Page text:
|All interviews were taped and documented. They are available through the Reference Department of the Teaneck Public Library. The Library is not responsible for the accuracy of the statements nor does it necessarily endorse the opinions expressed.|
|DATE OF INTERVIEW:||March 7, 1984|
|TRANSCRIBER:||Jackie Kinney (7/16/1984)|
This is Orra Davage interviewing Evelyn Parker for the Teaneck Public Library Oral History project.
(I) Evelyn, when did you move to Teaneck?
(I) How is it you moved to Teaneck and not some other place. How did you happen to choose it?
(N) Purely accidental. My husband was in private practice in Connecticut and he was becoming disillusioned because he found that more and more housewives and children that he saw during practice were having trouble coping and that there wasn’t really anything physically wrong with them. Some families ran into a lot of emotional problems in suburbia and he inadvertently said one day, if I had it to do all over again, he said, you know, I see a big need in psychiatry. I think I would have gone into that and I said, well why don’t you; and he said, well I can’t; and I said well why can’t you and he couldn’t come up with a good reason so the next thing you know, he was off to New York for a residency in psychiatry, we drew a circle around the area, and started looking for housing.
(I) Did you use a local real estate agent or did you use an agent at all?
(N) You know, I didn’t remember. I think we must have because we didn’t know anyone in this area but I know in Westchester we did. But Westchester was ruled out for one reason or another and we came across the bridge and landed in Teaneck, saw a house on Shepard Avenue that was affordable and considered it temporary while he was in a residency.
(I) Did you go to any other houses in town or do you remember. You said you weren’t familiar with the area.
(N) As a matter of fact, I think that we saw two or three. I don’t know whether you remember those days, but there were just one or two blocks we were shown houses on.
(I) That’s what I am trying to figure out where these houses were that you were shown.
(N) Shepard Avenue. All on Shepard Avenue. In fact, we bumped into another couple looking at one of the houses on Shepard Avenue. They bought that one; we bought another one, and became good friends. They had children the same age.
(I) So you became neighbors.
(N) Yes, Shepard Avenue at that time was going through a drastic change. Do you want to call it blockbusting?
(I) Well that’s what they called it in the newspaper.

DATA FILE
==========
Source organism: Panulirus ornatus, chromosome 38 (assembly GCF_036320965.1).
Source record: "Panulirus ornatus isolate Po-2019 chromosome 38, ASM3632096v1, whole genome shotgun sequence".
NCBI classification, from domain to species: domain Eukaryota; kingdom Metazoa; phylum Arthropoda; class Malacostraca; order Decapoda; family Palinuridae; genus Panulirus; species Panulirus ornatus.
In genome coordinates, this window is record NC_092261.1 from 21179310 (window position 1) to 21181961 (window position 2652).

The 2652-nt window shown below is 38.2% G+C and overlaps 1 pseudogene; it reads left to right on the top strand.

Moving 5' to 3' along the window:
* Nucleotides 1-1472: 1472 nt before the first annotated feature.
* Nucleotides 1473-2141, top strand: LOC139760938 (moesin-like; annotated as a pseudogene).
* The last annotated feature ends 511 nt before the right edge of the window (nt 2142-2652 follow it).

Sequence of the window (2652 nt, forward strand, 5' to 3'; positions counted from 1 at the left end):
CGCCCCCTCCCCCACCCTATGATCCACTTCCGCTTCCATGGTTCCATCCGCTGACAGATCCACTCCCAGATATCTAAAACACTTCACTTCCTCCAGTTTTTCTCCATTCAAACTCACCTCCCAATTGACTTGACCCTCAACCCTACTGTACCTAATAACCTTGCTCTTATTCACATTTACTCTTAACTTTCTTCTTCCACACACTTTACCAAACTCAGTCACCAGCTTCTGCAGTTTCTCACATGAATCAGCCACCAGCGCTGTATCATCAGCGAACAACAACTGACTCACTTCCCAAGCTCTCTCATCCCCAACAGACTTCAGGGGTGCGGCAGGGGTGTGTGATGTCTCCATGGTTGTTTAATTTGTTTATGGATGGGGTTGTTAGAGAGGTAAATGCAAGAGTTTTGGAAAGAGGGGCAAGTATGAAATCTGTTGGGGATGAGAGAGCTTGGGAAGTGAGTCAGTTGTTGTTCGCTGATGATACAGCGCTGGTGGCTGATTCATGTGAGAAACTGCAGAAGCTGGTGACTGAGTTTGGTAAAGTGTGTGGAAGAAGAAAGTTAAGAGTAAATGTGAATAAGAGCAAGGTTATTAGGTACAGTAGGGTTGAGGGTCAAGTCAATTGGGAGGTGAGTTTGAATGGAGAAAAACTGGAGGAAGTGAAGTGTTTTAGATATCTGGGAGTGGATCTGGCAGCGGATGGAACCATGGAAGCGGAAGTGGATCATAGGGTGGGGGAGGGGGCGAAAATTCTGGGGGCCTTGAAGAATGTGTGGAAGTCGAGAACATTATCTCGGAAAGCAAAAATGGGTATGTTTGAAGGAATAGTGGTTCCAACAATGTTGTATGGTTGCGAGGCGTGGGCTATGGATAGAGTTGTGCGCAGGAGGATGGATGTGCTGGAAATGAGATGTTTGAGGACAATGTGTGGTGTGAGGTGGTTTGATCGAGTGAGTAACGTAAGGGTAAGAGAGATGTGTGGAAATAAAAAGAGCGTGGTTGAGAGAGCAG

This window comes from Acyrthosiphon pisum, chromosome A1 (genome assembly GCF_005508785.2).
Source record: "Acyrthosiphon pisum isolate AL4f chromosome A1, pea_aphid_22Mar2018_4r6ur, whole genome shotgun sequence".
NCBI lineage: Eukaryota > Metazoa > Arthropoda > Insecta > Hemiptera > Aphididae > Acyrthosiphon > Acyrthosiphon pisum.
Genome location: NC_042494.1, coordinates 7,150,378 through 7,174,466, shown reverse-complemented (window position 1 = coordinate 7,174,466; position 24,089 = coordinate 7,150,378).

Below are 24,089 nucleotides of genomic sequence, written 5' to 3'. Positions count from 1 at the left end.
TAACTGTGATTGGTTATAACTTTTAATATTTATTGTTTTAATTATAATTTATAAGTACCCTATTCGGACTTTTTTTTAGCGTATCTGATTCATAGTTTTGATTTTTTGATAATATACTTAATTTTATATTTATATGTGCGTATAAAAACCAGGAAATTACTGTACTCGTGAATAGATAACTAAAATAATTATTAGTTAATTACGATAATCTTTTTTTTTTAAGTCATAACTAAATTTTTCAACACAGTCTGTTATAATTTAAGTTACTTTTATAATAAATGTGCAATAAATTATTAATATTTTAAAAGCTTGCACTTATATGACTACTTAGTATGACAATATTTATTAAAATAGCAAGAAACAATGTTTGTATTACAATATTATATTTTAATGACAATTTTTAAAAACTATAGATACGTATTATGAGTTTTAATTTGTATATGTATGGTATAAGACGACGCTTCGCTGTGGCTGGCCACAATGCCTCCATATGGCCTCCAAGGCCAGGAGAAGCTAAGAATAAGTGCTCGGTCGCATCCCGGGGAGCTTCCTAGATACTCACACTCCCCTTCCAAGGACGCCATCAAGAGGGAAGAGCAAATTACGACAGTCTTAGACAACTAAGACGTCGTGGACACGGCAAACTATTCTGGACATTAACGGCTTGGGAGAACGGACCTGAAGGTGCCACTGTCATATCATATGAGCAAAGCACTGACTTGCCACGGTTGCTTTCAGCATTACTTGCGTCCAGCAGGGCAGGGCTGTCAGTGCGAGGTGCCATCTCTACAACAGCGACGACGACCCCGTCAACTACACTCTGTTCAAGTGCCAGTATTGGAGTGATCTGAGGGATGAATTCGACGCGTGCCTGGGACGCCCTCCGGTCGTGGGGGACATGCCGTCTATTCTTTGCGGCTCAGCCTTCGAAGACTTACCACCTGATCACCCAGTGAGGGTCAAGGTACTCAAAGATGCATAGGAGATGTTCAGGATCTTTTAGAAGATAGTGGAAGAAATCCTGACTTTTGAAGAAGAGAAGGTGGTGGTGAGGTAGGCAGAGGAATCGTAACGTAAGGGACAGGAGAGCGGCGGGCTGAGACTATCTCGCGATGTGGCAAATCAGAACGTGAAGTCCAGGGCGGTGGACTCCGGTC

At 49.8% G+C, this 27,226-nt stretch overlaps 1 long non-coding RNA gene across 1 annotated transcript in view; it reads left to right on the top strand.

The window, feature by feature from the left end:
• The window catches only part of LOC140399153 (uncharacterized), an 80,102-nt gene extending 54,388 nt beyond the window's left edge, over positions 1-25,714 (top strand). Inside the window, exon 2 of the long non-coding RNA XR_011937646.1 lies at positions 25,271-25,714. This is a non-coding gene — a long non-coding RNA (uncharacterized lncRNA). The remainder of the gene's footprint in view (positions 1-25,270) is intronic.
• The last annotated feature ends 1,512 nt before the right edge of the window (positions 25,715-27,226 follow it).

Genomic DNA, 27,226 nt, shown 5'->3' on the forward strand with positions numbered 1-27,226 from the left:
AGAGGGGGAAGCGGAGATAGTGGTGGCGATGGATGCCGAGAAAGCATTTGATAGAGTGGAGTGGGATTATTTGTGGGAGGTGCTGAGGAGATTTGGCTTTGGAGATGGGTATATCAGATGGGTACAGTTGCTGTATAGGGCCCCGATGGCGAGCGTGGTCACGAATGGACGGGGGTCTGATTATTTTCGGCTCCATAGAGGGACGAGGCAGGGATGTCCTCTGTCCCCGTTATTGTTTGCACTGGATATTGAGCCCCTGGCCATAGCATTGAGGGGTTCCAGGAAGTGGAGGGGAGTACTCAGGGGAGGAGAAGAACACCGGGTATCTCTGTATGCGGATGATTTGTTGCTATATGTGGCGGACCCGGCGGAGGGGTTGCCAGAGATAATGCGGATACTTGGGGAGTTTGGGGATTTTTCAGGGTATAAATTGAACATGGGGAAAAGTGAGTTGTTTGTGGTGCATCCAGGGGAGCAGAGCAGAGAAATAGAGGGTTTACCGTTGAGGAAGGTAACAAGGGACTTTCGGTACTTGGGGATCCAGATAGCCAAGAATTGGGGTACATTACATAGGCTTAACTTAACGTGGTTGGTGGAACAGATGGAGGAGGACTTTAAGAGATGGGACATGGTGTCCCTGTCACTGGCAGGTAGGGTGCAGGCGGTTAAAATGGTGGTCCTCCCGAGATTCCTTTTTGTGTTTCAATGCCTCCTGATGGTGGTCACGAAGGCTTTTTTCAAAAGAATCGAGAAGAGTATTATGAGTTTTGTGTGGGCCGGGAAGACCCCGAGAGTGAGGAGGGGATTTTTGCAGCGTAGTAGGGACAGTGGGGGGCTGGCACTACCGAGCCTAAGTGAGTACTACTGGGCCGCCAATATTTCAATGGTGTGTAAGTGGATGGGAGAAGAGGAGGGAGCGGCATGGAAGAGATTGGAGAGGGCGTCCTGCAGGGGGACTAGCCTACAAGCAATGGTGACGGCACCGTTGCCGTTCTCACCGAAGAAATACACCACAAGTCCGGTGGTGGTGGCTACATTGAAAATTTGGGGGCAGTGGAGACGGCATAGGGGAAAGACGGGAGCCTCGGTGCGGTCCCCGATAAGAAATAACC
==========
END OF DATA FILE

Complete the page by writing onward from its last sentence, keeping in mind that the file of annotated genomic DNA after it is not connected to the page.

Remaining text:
(N) Whatever. So we ended up in a house on Shepard Avenue. We weren’t really too concerned because we considered it temporary. And you know again in those days you know what renting was.
(I) Tell me. What was renting?
(N Difficult. You couldn’t rent. As a matter of fact, when Noel was doing an internship and a residency, we had look for a house in Brooklyn and there (inaudible) because again renting.
(I) He wouldn’t rent to blacks.
(N) It was out of the question. And it seemed to be the same situation here for decent housing. So we thought about purchasing and then there was a limited area and who cared, because we weren’t going to be here that long so we bought a house and it was a nice little house and incidentally, we turned out loving the neighborhood because, you want to know the truth, the people that were moving in were a lot more intelligent, a lot more interesting and a lot more concerned about their property than the people that were moving out. They were staid, very uninteresting people and uptight.
(I) When you moved in on the block, how many moved out during the course of your stay there?
(N) While we were on Shepard Avenue. I think it turned over, well it is easier to count the whites that remained. I don’t even know how many houses are on the block but it is a long block and I think by the time we left, there were three whites left. And when we moved in, there were three black families or something like that.
(I) Shepard Avenue goes from Teaneck Road down to, what it that, down to the Englewood border because it is still Shepard after you get down there, isn’t it? So that’s a pretty long street. Well was the Teaneck Civic Conference still active when you were there?
(N) That sounds familiar.
(I) These are people
(N) Incidentally, we our house from ( ) Shick who was very active in
(I) Oh, you bought the house from the Shicks. They were